Unhealthy Lifestyle Habits
The gallbladder is a pear-shaped organ located on the right side of your body, behind your liver and just below your rib cage. Its job is to store bile until you eat, then secrete it during the digestion process. Untreated gallstones can lead to severe pain, but many people do not recognize the signs and symptoms of a gallbladder attack.
There are more than 2.1 billion overweight people in the world, so it’s not surprising that gallbladder attacks affect a significant amount of the population. Sometimes gallbladder attacks are caused by genetic issues, but they are typically associated with lifestyle habits. If your doctor has recommended weight loss or suggested you make dietary changes, you are at risk for gallbladder issues.
If you are unsure whether your lifestyle puts you at risk for a gallbladder attack, talk to a medical professional. Prior to your visit, keep an eye out for the common signs and symptoms mentioned in this article.
Individuals describe the pain of a gallbladder attack differently, but many of them agree that it is excruciating. Some find the pain is a cross between kidney stones and labor, claiming it begins on the right side of the body and radiates into the abdomen.
Pain may also radiate into the back, chest, or shoulders. Some folks have no chest or abdominal pain and only feel tension in the upper body, around the shoulder blades.
You know that uncomfortable feeling you get after you drink way too much soda or eat a giant meal? That’s how you may feel during a gallbladder attack, and it’s typically caused by excess gas being trapped in your body.
Don’t be surprised if you belch loudly and frequently, like an intoxicated frat boy who just chugged 7 brewskies in a row. You may also experience loud flatulence.
Frequent Bathroom Visits
There’s nothing pretty about a gallbladder attack. During an episode of acute pain, you may find yourself literally running to the bathroom every few minutes to relieve yourself.
Diarrhea may continue for a day or two after the attack, so plan accordingly.
You may feel nauseous before, during, and after a gallbladder attack. The nausea may be accompanied by vomiting, and sometimes it lasts for several days.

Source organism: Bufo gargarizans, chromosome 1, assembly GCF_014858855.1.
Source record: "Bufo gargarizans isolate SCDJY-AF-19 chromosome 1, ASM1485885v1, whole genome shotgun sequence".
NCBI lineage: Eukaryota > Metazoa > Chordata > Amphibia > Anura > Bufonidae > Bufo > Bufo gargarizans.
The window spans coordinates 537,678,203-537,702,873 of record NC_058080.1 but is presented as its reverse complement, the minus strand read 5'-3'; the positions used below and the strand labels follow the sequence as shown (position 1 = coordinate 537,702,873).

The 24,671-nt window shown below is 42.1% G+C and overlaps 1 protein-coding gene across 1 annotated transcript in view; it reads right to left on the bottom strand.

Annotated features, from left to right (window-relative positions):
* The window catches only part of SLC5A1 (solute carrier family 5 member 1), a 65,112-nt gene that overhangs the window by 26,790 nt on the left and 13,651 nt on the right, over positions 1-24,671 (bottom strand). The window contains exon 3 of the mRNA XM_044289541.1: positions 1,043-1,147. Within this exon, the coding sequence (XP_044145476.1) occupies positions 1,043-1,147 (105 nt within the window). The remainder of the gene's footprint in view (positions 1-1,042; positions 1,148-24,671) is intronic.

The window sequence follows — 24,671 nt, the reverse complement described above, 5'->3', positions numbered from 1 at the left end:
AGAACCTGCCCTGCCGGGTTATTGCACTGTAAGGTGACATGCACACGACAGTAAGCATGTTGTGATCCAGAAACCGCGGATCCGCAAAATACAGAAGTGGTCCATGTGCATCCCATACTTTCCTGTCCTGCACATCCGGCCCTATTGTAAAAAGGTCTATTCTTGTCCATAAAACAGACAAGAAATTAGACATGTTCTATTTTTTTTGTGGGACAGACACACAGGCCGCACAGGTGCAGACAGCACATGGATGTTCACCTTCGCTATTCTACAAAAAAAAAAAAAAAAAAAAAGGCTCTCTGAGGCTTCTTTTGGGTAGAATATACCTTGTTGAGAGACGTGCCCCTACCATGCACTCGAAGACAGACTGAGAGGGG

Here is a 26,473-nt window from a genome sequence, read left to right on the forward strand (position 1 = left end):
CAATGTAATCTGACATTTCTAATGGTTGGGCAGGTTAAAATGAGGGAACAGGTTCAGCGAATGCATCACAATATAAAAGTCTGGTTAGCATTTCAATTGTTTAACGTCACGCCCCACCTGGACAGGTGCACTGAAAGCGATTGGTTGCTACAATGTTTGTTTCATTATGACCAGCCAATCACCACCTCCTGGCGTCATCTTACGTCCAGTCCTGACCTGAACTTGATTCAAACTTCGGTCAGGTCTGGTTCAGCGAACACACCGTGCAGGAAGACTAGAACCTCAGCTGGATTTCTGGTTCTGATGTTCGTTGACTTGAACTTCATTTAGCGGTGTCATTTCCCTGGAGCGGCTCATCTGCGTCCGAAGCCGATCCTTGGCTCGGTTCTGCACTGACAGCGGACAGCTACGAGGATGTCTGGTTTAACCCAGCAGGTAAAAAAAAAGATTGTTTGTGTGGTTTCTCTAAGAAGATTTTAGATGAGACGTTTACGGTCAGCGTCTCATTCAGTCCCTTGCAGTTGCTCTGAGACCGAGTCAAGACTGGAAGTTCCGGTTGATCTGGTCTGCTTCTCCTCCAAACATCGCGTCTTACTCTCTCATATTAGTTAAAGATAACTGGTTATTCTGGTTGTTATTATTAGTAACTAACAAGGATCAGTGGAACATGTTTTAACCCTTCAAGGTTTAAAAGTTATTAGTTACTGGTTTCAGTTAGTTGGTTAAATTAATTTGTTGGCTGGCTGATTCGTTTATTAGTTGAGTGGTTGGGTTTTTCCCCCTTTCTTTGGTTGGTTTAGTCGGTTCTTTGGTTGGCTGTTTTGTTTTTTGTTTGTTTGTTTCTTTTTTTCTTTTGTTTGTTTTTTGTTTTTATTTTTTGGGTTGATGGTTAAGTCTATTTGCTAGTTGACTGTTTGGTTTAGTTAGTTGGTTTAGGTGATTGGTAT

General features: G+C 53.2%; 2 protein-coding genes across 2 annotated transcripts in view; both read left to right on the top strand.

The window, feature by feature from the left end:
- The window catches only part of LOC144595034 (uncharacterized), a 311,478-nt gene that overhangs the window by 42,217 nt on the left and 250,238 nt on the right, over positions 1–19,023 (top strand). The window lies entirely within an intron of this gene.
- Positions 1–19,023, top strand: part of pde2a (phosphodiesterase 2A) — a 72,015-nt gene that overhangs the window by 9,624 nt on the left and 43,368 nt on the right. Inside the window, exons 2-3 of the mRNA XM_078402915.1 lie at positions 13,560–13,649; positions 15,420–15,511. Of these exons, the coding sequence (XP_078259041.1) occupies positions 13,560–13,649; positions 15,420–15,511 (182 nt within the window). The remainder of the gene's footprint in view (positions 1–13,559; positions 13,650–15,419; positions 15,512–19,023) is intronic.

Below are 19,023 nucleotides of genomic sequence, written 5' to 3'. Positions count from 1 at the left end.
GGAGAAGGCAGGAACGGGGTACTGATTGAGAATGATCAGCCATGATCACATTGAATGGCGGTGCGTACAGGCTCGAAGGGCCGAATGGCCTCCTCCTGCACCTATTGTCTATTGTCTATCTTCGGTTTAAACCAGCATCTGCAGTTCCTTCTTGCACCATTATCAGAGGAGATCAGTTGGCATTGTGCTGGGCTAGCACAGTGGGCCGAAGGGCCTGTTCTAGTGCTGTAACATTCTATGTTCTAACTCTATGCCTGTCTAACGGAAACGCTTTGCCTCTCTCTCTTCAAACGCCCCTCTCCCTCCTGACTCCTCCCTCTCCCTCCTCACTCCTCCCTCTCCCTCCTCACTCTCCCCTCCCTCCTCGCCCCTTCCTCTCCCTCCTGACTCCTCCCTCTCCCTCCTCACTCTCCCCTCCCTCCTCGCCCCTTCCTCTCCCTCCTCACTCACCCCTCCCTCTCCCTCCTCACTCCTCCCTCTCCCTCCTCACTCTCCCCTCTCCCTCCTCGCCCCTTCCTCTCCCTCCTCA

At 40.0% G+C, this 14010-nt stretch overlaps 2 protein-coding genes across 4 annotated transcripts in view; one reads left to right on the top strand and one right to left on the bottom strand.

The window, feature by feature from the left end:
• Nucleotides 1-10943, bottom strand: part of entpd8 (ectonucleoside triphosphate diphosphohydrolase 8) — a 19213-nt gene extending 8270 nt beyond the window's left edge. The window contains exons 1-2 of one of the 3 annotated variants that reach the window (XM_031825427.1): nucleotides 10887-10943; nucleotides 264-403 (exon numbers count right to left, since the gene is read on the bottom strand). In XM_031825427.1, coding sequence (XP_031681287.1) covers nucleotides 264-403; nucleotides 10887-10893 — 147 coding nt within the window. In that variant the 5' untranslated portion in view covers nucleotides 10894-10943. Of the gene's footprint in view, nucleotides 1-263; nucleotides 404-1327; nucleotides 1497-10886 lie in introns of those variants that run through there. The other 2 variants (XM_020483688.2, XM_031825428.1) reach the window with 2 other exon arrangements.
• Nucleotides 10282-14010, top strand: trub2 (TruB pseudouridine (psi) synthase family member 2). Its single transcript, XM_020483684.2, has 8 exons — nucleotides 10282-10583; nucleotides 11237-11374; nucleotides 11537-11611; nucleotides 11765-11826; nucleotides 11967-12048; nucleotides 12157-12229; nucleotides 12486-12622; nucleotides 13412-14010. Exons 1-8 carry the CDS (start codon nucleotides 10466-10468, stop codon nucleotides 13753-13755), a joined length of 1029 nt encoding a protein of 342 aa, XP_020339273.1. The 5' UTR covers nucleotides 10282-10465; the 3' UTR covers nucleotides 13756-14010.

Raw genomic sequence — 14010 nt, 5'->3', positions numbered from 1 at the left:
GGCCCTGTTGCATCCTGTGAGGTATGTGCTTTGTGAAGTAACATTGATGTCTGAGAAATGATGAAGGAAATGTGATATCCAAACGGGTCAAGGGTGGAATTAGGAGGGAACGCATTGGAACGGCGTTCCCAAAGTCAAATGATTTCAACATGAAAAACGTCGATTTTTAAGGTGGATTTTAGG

Just before an attack, you may notice that you have a dull ache in your forehead or across your eyes. This headache may get worse during the attack and linger for 24 hours or so.
Once you know that your symptoms are related to gallbladder pain, you can train yourself to recognize when an attack is trying to flare up. This gives you a chance to put down the buttered biscuit or whatever else you shouldn’t be eating and start chugging water.
Fatigue or extreme exhaustion can both be linked to gallbladder issues. It is not uncommon to feel extremely lethargic before and after an attack.
When you’re running to the toilet constantly, it makes sense that you may feel pretty thirsty during your gallbladder attack. Soda, juice, and milk can make you feel worse, so stick with water or sports drinks during an attack.
Fullness in the Abdomen
Picture the way you feel on Thanksgiving after stuffing your face with turkey and dressing all day. That’s how you may feel during a gallbladder attack, even if you haven’t eaten for hours.
Symptoms That Worsen at Night
Attacks typically occur at night, but some people experience them during the day after a big meal. The pain will likely wake you from your sleep and make it difficult to go back to bed.
If you think you are suffering from gallbladder attacks, talk to your doctor or experiment with holistic remedies. Many patients opt to have their gallbladder removed, but sometimes you can keep your organ and control your abdominal pain by following an extremely restricted diet.